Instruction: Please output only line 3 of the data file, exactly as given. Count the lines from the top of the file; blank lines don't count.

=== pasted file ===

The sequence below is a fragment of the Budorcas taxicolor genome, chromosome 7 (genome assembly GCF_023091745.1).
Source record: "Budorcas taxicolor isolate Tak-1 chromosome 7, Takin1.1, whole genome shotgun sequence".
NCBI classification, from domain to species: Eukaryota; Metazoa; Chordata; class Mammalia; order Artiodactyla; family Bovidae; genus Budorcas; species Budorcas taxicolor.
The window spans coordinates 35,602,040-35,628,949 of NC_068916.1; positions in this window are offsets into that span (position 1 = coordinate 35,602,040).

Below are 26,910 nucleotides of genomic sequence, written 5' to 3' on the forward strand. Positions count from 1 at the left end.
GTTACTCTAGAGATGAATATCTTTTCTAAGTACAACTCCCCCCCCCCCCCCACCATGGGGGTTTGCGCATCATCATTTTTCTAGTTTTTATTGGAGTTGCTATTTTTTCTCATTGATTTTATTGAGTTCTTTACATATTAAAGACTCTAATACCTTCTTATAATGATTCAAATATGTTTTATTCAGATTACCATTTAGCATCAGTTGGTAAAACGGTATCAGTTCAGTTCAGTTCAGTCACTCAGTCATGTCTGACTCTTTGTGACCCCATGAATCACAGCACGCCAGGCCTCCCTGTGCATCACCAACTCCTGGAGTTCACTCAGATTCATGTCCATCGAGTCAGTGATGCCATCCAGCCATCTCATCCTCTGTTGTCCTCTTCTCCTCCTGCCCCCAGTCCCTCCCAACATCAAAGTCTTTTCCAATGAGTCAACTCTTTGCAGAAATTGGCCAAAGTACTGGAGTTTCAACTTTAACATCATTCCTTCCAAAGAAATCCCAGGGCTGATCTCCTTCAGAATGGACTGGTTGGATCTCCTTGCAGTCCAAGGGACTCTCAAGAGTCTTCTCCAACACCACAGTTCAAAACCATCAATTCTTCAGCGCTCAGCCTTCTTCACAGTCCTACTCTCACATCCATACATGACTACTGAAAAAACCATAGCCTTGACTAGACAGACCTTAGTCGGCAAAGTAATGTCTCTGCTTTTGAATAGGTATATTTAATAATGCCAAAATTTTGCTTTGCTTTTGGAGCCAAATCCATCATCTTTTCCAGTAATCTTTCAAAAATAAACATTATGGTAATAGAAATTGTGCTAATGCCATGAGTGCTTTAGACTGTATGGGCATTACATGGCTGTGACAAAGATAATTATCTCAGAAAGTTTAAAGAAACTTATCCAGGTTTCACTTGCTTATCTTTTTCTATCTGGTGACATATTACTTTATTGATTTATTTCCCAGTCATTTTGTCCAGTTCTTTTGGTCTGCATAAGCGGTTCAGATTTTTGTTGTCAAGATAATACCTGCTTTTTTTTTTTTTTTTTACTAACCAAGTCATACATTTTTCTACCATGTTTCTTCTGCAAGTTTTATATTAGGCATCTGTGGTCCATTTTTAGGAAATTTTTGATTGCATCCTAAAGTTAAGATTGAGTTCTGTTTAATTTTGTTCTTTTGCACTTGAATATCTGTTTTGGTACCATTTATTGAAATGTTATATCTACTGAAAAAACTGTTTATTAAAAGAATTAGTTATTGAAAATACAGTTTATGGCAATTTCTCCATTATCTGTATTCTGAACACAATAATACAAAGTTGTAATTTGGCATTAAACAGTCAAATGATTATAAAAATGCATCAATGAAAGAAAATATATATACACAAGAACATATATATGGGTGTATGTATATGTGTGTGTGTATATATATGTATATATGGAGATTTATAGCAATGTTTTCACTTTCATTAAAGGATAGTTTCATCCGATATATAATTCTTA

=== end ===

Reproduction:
NCBI classification, from domain to species: Eukaryota; Metazoa; Chordata; class Mammalia; order Artiodactyla; family Bovidae; genus Budorcas; species Budorcas taxicolor.